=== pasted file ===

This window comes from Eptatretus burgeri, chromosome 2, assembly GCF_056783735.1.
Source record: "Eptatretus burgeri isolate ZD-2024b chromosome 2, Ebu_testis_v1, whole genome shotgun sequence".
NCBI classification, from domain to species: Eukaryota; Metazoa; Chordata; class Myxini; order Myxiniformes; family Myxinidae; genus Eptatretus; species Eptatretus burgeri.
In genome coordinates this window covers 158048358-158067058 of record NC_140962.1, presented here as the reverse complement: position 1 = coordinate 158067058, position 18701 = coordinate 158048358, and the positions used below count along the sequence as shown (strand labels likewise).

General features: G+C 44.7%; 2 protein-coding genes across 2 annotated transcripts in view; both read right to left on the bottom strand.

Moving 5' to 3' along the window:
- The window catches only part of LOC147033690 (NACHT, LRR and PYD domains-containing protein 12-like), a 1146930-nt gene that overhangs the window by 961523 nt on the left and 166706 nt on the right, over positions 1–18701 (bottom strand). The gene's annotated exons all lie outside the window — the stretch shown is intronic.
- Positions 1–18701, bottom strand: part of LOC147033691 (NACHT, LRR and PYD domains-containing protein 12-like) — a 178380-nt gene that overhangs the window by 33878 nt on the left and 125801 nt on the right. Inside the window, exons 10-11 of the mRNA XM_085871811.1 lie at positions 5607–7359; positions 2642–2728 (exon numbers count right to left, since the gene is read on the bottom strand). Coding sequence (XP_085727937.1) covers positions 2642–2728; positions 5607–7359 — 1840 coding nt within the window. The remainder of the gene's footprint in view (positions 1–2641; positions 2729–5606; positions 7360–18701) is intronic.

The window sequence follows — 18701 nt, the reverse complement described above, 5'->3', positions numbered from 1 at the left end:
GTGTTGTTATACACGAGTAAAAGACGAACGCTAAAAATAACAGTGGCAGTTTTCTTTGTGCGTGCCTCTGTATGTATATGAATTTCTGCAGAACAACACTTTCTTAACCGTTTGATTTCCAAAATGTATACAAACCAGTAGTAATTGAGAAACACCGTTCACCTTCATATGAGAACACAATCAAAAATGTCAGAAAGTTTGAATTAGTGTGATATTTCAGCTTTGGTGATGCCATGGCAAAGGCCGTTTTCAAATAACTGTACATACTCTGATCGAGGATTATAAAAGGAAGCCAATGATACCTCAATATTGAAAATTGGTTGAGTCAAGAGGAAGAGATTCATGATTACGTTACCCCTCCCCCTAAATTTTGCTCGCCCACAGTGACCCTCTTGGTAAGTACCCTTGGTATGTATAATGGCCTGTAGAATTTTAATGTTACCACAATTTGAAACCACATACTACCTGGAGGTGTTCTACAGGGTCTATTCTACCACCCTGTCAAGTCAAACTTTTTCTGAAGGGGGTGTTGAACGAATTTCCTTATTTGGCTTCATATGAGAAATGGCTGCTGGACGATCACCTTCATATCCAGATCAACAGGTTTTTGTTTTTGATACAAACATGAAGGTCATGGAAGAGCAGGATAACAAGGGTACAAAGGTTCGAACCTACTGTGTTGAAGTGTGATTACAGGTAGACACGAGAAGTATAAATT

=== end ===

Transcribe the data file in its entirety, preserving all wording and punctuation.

This window comes from Eptatretus burgeri, chromosome 2, assembly GCF_056783735.1.
Source record: "Eptatretus burgeri isolate ZD-2024b chromosome 2, Ebu_testis_v1, whole genome shotgun sequence".
NCBI classification, from domain to species: Eukaryota; Metazoa; Chordata; class Myxini; order Myxiniformes; family Myxinidae; genus Eptatretus; species Eptatretus burgeri.
In genome coordinates this window covers 158048358-158067058 of record NC_140962.1, presented here as the reverse complement: position 1 = coordinate 158067058, position 18701 = coordinate 158048358, and the positions used below count along the sequence as shown (strand labels likewise).

General features: G+C 44.7%; 2 protein-coding genes across 2 annotated transcripts in view; both read right to left on the bottom strand.

Moving 5' to 3' along the window:
- The window catches only part of LOC147033690 (NACHT, LRR and PYD domains-containing protein 12-like), a 1146930-nt gene that overhangs the window by 961523 nt on the left and 166706 nt on the right, over positions 1–18701 (bottom strand). The gene's annotated exons all lie outside the window — the stretch shown is intronic.
- Positions 1–18701, bottom strand: part of LOC147033691 (NACHT, LRR and PYD domains-containing protein 12-like) — a 178380-nt gene that overhangs the window by 33878 nt on the left and 125801 nt on the right. Inside the window, exons 10-11 of the mRNA XM_085871811.1 lie at positions 5607–7359; positions 2642–2728 (exon numbers count right to left, since the gene is read on the bottom strand). Coding sequence (XP_085727937.1) covers positions 2642–2728; positions 5607–7359 — 1840 coding nt within the window. The remainder of the gene's footprint in view (positions 1–2641; positions 2729–5606; positions 7360–18701) is intronic.

The window sequence follows — 18701 nt, the reverse complement described above, 5'->3', positions numbered from 1 at the left end:
GTGTTGTTATACACGAGTAAAAGACGAACGCTAAAAATAACAGTGGCAGTTTTCTTTGTGCGTGCCTCTGTATGTATATGAATTTCTGCAGAACAACACTTTCTTAACCGTTTGATTTCCAAAATGTATACAAACCAGTAGTAATTGAGAAACACCGTTCACCTTCATATGAGAACACAATCAAAAATGTCAGAAAGTTTGAATTAGTGTGATATTTCAGCTTTGGTGATGCCATGGCAAAGGCCGTTTTCAAATAACTGTACATACTCTGATCGAGGATTATAAAAGGAAGCCAATGATACCTCAATATTGAAAATTGGTTGAGTCAAGAGGAAGAGATTCATGATTACGTTACCCCTCCCCCTAAATTTTGCTCGCCCACAGTGACCCTCTTGGTAAGTACCCTTGGTATGTATAATGGCCTGTAGAATTTTAATGTTACCACAATTTGAAACCACATACTACCTGGAGGTGTTCTACAGGGTCTATTCTACCACCCTGTCAAGTCAAACTTTTTCTGAAGGGGGTGTTGAACGAATTTCCTTATTTGGCTTCATATGAGAAATGGCTGCTGGACGATCACCTTCATATCCAGATCAACAGGTTTTTGTTTTTGATACAAACATGAAGGTCATGGAAGAGCAGGATAACAAGGGTACAAAGGTTCGAACCTACTGTGTTGAAGTGTGATTACAGGTAGACACGAGAAGTATAAATT